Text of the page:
Q: What are the best and worst things about working in property?
A: I love my job. There is nothing at all bad about working in property! Every single day is different, every client, property, circumstance, is different to the last and so life is never dull. My worst day ever was probably attending a repossession on behalf of a bank about 20 years ago, the lady had mental health problems following the suicide of a loved one and had started to collect animals for comfort. When she was repossessed the RSPCA took all her animals at the same time and my heart broke for her. On the flip side of that though, many people feel super excited to move and can’t wait to get their keys for their new home so it is great to hand them over at the end of their journey, which is usually an interesting one! It can be pretty stressful moving home, and when people are under pressure it can bring out the worst in them, so patience is key and a good listening ear needs to always be on hand. If you like architecture though, and are nosy about how others live, you just need to add in tenacity, enthusiasm, and a thick skin and you would love it!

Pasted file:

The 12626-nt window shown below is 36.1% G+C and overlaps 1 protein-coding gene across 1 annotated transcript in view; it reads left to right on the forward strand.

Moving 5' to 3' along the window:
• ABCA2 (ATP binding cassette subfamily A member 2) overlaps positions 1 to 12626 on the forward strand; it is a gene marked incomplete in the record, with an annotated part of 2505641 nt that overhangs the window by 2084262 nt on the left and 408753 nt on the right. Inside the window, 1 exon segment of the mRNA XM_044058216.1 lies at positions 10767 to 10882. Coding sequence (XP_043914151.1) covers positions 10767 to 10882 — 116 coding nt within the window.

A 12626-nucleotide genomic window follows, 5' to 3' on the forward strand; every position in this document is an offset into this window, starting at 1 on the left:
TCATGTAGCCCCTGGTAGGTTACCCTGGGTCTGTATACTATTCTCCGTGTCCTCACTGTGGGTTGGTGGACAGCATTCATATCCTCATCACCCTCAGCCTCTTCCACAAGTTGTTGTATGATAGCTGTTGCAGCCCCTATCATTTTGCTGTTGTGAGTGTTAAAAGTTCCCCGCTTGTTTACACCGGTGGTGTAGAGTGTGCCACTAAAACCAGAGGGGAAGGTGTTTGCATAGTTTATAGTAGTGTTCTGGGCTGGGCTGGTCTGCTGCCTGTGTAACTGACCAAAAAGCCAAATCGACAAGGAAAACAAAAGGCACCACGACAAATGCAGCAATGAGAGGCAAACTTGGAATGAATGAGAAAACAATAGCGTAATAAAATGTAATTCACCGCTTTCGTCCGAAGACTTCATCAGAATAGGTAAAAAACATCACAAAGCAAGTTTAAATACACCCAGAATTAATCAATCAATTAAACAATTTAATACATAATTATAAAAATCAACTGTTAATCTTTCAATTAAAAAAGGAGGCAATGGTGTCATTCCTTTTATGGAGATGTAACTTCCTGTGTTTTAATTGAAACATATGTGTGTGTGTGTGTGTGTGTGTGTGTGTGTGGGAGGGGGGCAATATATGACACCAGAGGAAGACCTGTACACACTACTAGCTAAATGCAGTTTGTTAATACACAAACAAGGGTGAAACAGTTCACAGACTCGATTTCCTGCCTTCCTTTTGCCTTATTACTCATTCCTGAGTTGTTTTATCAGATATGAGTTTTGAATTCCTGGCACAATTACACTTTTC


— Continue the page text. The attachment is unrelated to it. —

Q: Where and what your ideal home?
A: Not to be greedy but I would need two! If price and location and planners were not a consideration I would have a Frank Lloyd Wright Fallingwater inspired house surrounded by hills and views and countryside and fresh air with an internal courtyard and large mid-century style open plan rooms, water features, and trees. On the flip side of that, I would also love a penthouse apartment in the thick of it with a huge roof terrace and with extensive city views! If money were no object though, I’m not quite so sure that either of these places would be in Sheffield, the apartment would likely be in New York or Paris and the FLW would likely be in Mykonos….. one can dream!

Monday, 19 March 2018

Tenant Fee Ban - #Blog by Lynn Braha of Spencer's Estate Agents #Sheffield S11

Agency fee ban!

Lynn Braha talks about the tenant reference fee ban that has been suggested. Lynn is a Senior Lettings Manager at Spencer, here on Ecclesall Road, Sheffield.

"How are things going to change you ask? 
I say for the worse. I’m not convinced this is going to help anyone.